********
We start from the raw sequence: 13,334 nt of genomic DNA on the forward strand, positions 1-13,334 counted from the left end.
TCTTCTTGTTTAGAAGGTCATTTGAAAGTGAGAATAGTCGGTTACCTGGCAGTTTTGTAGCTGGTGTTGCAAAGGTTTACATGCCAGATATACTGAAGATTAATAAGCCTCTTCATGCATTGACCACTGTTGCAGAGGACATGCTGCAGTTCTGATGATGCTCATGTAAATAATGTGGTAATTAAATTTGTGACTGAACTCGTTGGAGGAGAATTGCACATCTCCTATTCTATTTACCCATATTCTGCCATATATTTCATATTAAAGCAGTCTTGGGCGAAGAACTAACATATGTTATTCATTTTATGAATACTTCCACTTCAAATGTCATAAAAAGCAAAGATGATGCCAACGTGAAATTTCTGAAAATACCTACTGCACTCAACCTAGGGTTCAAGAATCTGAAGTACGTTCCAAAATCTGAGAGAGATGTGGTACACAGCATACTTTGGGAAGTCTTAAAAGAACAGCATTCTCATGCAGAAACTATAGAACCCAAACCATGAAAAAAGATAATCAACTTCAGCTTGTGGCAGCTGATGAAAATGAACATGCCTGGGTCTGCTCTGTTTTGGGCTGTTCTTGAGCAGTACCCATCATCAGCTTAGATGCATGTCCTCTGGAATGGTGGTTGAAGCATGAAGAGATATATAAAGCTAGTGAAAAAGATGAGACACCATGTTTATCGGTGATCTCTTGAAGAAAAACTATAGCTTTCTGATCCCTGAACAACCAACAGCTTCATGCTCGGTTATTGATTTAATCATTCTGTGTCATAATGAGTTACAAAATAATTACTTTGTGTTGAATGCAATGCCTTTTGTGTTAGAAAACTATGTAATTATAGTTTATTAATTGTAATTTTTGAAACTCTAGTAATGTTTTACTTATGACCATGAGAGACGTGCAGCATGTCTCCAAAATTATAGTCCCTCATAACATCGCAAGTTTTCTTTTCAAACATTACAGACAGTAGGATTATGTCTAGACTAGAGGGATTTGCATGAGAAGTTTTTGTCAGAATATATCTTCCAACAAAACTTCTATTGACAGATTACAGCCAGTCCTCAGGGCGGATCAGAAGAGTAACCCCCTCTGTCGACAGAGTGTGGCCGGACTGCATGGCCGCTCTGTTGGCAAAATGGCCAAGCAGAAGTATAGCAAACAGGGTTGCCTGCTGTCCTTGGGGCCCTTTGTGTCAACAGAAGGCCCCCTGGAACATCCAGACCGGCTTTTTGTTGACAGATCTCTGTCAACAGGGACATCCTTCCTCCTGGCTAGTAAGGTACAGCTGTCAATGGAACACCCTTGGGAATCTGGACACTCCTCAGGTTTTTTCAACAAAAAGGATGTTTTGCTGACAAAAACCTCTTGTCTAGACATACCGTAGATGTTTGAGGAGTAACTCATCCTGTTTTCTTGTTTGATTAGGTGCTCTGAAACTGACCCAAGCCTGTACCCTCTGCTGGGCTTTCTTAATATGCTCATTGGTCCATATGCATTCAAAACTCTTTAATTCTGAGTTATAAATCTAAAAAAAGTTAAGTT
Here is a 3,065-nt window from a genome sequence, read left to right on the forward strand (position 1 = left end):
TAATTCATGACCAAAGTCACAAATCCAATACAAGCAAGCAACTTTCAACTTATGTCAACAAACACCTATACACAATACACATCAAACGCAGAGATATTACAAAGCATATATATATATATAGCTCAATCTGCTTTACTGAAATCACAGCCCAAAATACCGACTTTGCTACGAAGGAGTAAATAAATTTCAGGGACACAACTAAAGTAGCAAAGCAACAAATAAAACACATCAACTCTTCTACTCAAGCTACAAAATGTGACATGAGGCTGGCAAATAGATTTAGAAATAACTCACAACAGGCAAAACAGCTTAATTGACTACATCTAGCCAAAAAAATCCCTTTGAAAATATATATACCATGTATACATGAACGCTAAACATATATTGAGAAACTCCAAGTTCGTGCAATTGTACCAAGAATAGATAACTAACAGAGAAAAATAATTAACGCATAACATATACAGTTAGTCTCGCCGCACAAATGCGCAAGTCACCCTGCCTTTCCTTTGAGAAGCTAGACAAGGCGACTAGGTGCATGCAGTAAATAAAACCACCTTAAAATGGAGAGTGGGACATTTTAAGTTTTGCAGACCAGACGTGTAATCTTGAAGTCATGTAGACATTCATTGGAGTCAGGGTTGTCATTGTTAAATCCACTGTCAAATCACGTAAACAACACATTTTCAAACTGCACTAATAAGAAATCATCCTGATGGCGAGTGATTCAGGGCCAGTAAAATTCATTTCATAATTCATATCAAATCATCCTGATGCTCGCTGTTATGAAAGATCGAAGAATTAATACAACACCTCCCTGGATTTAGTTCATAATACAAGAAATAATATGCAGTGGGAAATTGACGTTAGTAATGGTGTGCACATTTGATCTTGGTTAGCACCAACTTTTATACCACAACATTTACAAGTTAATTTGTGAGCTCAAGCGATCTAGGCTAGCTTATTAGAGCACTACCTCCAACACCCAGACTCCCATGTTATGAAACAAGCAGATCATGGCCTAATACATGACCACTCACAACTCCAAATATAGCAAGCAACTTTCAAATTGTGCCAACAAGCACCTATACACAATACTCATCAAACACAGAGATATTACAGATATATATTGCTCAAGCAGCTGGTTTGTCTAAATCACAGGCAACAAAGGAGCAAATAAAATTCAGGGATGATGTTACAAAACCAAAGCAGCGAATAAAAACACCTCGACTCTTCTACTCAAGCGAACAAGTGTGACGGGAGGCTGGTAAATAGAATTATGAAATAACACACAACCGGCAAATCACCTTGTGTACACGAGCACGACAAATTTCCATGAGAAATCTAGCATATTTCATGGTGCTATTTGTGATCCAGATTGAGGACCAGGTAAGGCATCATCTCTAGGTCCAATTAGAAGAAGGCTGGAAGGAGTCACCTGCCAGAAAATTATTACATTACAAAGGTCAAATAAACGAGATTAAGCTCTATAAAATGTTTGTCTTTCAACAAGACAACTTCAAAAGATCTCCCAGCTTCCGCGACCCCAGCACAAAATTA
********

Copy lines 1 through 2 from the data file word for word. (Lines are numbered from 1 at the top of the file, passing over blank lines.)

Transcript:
We start from the raw sequence: 13,334 nt of genomic DNA on the forward strand, positions 1-13,334 counted from the left end.
TCTTCTTGTTTAGAAGGTCATTTGAAAGTGAGAATAGTCGGTTACCTGGCAGTTTTGTAGCTGGTGTTGCAAAGGTTTACATGCCAGATATACTGAAGATTAATAAGCCTCTTCATGCATTGACCACTGTTGCAGAGGACATGCTGCAGTTCTGATGATGCTCATGTAAATAATGTGGTAATTAAATTTGTGACTGAACTCGTTGGAGGAGAATTGCACATCTCCTATTCTATTTACCCATATTCTGCCATATATTTCATATTAAAGCAGTCTTGGGCGAAGAACTAACATATGTTATTCATTTTATGAATACTTCCACTTCAAATGTCATAAAAAGCAAAGATGATGCCAACGTGAAATTTCTGAAAATACCTACTGCACTCAACCTAGGGTTCAAGAATCTGAAGTACGTTCCAAAATCTGAGAGAGATGTGGTACACAGCATACTTTGGGAAGTCTTAAAAGAACAGCATTCTCATGCAGAAACTATAGAACCCAAACCATGAAAAAAGATAATCAACTTCAGCTTGTGGCAGCTGATGAAAATGAACATGCCTGGGTCTGCTCTGTTTTGGGCTGTTCTTGAGCAGTACCCATCATCAGCTTAGATGCATGTCCTCTGGAATGGTGGTTGAAGCATGAAGAGATATATAAAGCTAGTGAAAAAGATGAGACACCATGTTTATCGGTGATCTCTTGAAGAAAAACTATAGCTTTCTGATCCCTGAACAACCAACAGCTTCATGCTCGGTTATTGATTTAATCATTCTGTGTCATAATGAGTTACAAAATAATTACTTTGTGTTGAATGCAATGCCTTTTGTGTTAGAAAACTATGTAATTATAGTTTATTAATTGTAATTTTTGAAACTCTAGTAATGTTTTACTTATGACCATGAGAGACGTGCAGCATGTCTCCAAAATTATAGTCCCTCATAACATCGCAAGTTTTCTTTTCAAACATTACAGACAGTAGGATTATGTCTAGACTAGAGGGATTTGCATGAGAAGTTTTTGTCAGAATATATCTTCCAACAAAACTTCTATTGACAGATTACAGCCAGTCCTCAGGGCGGATCAGAAGAGTAACCCCCTCTGTCGACAGAGTGTGGCCGGACTGCATGGCCGCTCTGTTGGCAAAATGGCCAAGCAGAAGTATAGCAAACAGGGTTGCCTGCTGTCCTTGGGGCCCTTTGTGTCAACAGAAGGCCCCCTGGAACATCCAGACCGGCTTTTTGTTGACAGATCTCTGTCAACAGGGACATCCTTCCTCCTGGCTAGTAAGGTACAGCTGTCAATGGAACACCCTTGGGAATCTGGACACTCCTCAGGTTTTTTCAACAAAAAGGATGTTTTGCTGACAAAAACCTCTTGTCTAGACATACCGTAGATGTTTGAGGAGTAACTCATCCTGTTTTCTTGTTTGATTAGGTGCTCTGAAACTGACCCAAGCCTGTACCCTCTGCTGGGCTTTCTTAATATGCTCATTGGTCCATATGCATTCAAAACTCTTTAATTCTGAGTTATAAATCTAAAAAAAGTTAAGTT